Monthly Archives: October 2020

S. Senn: Testing Times (Guest post)



Stephen Senn
Consultant Statistician
Edinburgh, Scotland

Testing Times

Screening for attention

There has been much comment on Twitter and other social media about testing for coronavirus and the relationship between a test being positive and the person tested having been infected. Some primitive form of Bayesian reasoning is often used  to justify concern that an apparent positive may actually be falsely so, with specificity and sensitivity taking the roles of likelihoods and prevalence that of a prior distribution. This way of looking at testing dates back at least to a paper of 1959 by Ledley and Lusted[1]. However, as others[2, 3] have pointed out, there is a trap for the unwary in this, in that it is implicitly assumed that specificity and sensitivity are constant values unaffected by prevalence and it is far from obvious that this should be the case. Continue reading

Categories: S. Senn, significance tests, Testing Assumptions | 14 Comments

Souvenir From the NISS Stat Debate for Users of Bayes Factors (& P-Values)


What would I say is the most important takeaway from last week’s NISS “statistics debate” if you’re using (or contemplating using) Bayes factors (BFs)–of the sort Jim Berger recommends–as replacements for P-values? It is that J. Berger only regards the BFs as appropriate when there’s grounds for a high concentration (or spike) of probability on a sharp null hypothesis,            e.g.,H0: θ = θ0.

Thus, it is crucial to distinguish between precise hypotheses that are just stated for convenience and have no special prior believability, and precise hypotheses which do correspond to a concentration of prior belief. (J. Berger and Delampady 1987, p. 330).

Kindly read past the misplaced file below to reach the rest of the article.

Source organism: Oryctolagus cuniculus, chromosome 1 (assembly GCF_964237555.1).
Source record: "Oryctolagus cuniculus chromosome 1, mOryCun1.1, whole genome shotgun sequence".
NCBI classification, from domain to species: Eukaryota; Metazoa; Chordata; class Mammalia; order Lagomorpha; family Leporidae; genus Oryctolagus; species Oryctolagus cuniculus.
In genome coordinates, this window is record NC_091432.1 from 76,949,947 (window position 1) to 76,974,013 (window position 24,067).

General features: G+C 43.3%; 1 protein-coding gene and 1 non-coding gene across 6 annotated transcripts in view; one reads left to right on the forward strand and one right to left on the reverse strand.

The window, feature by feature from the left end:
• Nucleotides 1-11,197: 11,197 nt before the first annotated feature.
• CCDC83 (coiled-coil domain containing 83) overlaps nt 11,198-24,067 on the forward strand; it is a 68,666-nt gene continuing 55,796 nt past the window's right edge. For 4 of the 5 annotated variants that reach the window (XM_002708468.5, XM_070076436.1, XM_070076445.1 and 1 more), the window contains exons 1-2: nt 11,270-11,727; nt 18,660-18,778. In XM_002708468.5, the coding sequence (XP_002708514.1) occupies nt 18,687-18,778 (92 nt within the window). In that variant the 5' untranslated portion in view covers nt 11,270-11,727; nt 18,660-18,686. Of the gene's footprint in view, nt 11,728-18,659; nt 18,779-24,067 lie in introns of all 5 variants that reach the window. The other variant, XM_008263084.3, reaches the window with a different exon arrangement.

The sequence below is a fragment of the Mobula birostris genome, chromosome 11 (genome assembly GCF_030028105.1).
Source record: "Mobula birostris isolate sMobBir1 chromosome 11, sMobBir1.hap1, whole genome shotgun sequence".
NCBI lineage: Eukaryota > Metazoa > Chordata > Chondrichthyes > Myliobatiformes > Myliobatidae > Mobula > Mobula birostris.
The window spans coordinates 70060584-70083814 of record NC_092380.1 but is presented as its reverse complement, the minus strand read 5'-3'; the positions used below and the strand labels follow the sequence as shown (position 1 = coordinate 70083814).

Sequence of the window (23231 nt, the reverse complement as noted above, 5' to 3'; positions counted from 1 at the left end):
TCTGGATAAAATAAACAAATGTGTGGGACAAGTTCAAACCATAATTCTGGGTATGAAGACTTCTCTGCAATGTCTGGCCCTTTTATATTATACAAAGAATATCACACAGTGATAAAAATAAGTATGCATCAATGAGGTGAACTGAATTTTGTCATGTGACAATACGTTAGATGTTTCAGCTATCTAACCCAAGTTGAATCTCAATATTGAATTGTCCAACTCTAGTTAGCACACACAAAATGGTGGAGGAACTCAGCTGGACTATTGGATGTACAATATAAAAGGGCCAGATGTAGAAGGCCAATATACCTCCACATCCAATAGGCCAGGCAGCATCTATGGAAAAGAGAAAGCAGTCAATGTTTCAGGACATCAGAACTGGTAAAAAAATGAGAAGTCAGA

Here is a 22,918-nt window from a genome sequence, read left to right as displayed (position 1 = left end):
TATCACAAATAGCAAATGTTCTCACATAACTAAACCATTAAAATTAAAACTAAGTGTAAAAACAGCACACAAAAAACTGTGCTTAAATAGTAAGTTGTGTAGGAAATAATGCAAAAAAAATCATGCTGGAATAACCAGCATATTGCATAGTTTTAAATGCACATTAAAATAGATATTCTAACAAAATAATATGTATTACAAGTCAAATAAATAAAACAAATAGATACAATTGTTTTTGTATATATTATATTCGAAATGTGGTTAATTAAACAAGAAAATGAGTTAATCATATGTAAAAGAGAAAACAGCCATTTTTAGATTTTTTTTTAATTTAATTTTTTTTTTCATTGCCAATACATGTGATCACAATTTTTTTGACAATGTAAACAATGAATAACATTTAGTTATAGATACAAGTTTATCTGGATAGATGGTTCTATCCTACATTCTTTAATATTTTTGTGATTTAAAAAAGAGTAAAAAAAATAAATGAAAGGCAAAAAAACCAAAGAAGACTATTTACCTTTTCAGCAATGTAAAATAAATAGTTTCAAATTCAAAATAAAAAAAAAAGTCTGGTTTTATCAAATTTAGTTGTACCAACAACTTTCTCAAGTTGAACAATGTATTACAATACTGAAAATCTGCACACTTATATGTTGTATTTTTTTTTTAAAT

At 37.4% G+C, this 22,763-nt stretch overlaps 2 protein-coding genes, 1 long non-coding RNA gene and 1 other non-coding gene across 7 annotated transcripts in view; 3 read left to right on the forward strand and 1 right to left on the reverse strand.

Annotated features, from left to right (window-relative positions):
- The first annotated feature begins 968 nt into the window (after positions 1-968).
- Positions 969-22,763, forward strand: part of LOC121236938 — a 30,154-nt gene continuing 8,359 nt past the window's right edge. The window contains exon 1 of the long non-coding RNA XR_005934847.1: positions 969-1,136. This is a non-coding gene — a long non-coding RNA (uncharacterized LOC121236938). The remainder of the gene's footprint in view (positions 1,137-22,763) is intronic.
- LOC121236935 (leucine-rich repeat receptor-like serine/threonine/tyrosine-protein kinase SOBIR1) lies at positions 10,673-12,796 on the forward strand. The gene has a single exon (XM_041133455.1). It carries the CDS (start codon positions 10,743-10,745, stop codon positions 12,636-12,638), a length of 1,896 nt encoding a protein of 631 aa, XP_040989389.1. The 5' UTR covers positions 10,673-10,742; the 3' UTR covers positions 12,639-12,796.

Continue reading

Categories: bayes factors, Berger, P-values, S. Senn | 4 Comments

My Responses (at the P-value debate)


How did I respond to those 7 burning questions at last week’s (“P-Value”) Statistics Debate? Here’s a fairly close transcript of my (a) general answer, and (b) final remark, for each question–without the in-between responses to Jim and David. The exception is question 5 on Bayes factors, which naturally included Jim in my general answer. 

The questions with the most important consequences, I think, are questions 3 and 5. I’ll explain why I say this in the comments. Please share your thoughts. Continue reading

Categories: bayes factors, P-values, Statistics, statistics debate NISS | 1 Comment

The P-Values Debate



National Institute of Statistical Sciences (NISS): The Statistics Debate (Video)

Categories: J. Berger, P-values, statistics debate | 14 Comments

The Statistics Debate! (NISS DEBATE, October 15, Noon – 2 pm ET)

October 15, Noon – 2 pm ET (Website)

Where do YOU stand?

Given the issues surrounding the misuses and abuse of p-values, do you think p-values should be used? Continue reading

Categories: Announcement, J. Berger, P-values, Philosophy of Statistics, reproducibility, statistical significance tests, Statistics | Tags: | 9 Comments

CALL FOR PAPERS (Synthese) Recent Issues in Philosophy of Statistics: Evidence, Testing, and Applications


Call for Papers: Topical Collection in Synthese

Title: Recent Issues in Philosophy of Statistics: Evidence, Testing, and Applications

The deadline for submissions is 1 November, 2020 1 December 2020

Description: Continue reading

Categories: Announcement, CFP, Synthese | Leave a comment

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